I had the responsibility for seeing that everything worked in the house. If not, to get someone to repair it. Also, the responsibility to see that all of the exterior was taken care of. We worked of course with the capital building service when we needed anything. Therefore, it gave me just a broad area. Then Hilary really wanted to have people in who she felt needed to be introduced —

 

[0:22:14.1] KM: To who? To the public? To the people?

 

[0:22:15.3] AM: Well, just to the general public for what they have done. We had awards —

 

[0:22:22.3] KM: She wanted to promote some people that she thought were doing good public service.

 

[0:22:26.5] AM: Yes.

 

[0:22:27.0] KM: Okay.

 

[0:22:28.6] AM: We always had the awards for the 4H award of the year, honorary of the year. We had the foster family. We had all kinds of charity organization, nonprofits.

 

[0:22:43.9] KM: Prior to Bill Clinton, nobody had ever opened the governor’s mansion up like this.

 

[0:22:48.1] AM: No. They really had not.

 

[0:22:50.9] KM: But he had a philosophy that it was the people’s.

 

[0:22:54.1] AM: That’s it. It was the people’s house.

 

[0:22:56.2] KM: It was the people’s house. I remember that about him.

 

[0:22:57.8] AM: I tell you, Governor, President Bill Clinton has always wanted to share what he had with other people, whether it was his knowledge or his — I personally think his goodness. He wanted people to see the governor’s mansion as well as the White House, and this was a wonderful way to compliment them and to tell the general Arkansas community what’s going on out there.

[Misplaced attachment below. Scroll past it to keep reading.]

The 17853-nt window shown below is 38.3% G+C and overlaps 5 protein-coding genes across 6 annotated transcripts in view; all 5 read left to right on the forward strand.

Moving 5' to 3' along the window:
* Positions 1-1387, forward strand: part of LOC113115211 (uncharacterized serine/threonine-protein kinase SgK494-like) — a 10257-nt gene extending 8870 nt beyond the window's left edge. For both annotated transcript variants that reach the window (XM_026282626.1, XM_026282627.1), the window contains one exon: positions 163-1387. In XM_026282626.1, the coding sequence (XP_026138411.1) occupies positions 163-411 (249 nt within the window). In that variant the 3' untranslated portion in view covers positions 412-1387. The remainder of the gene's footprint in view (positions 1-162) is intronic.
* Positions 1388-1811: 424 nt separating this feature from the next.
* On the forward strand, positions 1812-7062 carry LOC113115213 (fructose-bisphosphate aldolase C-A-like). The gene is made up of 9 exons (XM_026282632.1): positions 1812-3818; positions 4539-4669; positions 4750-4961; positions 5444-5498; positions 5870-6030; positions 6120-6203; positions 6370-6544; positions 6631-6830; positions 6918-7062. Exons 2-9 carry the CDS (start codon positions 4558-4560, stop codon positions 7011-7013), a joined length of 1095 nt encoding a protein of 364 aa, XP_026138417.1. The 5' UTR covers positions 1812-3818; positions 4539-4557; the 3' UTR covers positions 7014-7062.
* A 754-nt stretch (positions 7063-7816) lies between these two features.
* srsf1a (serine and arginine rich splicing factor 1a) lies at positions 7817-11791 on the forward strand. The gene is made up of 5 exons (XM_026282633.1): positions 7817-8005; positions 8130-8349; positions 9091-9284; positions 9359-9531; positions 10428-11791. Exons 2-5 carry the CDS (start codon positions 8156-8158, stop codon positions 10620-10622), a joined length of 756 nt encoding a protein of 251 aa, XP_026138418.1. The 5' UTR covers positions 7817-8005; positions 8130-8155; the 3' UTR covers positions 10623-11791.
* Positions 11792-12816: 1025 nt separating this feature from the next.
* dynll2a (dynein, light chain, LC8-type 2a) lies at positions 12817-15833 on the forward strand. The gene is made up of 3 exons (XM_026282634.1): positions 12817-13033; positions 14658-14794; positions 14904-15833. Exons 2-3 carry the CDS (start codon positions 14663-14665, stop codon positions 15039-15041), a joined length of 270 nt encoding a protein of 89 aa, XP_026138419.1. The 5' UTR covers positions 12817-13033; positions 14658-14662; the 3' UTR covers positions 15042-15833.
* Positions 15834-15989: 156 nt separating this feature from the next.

[0:23:30.0] KM: You worked every day. I remember that.

 

[0:23:31.6] AM: I loved it, yes.

 

[0:23:33.1] KM: Because you were starting to have grandchildren, I was starting to have children, and you were busy all the time.

 

[0:23:40.6] AM: It was an on-call job, and we had a lot of events at night, which I’d have to be there all of the time. We had events in the yard, and you’ve got to be there early and stay late. I loved it. I didn’t mind it, and thank heavens, Grady McCoy has been Grady McCoy, was fine with it.

 

[0:24:02.6] KM: He went to a lot of them.

 

[0:24:03.4] AM: he went to a lot of them, yes. They wanted him to be there.

 

[0:24:07.5] KM: He was a volunteer. I guess you could say he was a nice volunteer.

 

[0:24:11.6] AM: Nice volunteer.

 

[0:24:12.3] KM: Do you have a favorite story about the governor’s mansion? Let me see, you had some president’s visit while you were there, didn’t you?

 

[0:24:21.2] AM: We did not have a president.

 

[0:24:22.3] KM: A vice president?

 

[0:24:23.4] AM: And we really did not have that many celebrities. We had the crew of designing women, and that was the cutest, most fun thing we’ve ever had, and we had — Bob Hope was there for a — It was welcoming home veterans from Vietnam, and we had Captain Kangaroo, we had Billy Graham. He was in town — 

 

[0:24:53.3] KM: I bet that he was interesting.

 

[0:24:55.1] AM: He was in town actually for a crusade and we had him for lunch. It was just delightful. I was going to say he was so gracious. He wanted to go in the kitchen, he wanted to meet everybody in the kitchen. He was very gentle.

 

[0:25:16.0] KM: Before we go to break again, tell us about Bill Clinton deciding to run for the presidency. Skip Rutherford was here and he said that he called a group to the play to the governor’s mansion, a focus group and Skip said, “I told him not to do it. It was crazy.” He said, “I was wrong.” What do you remember?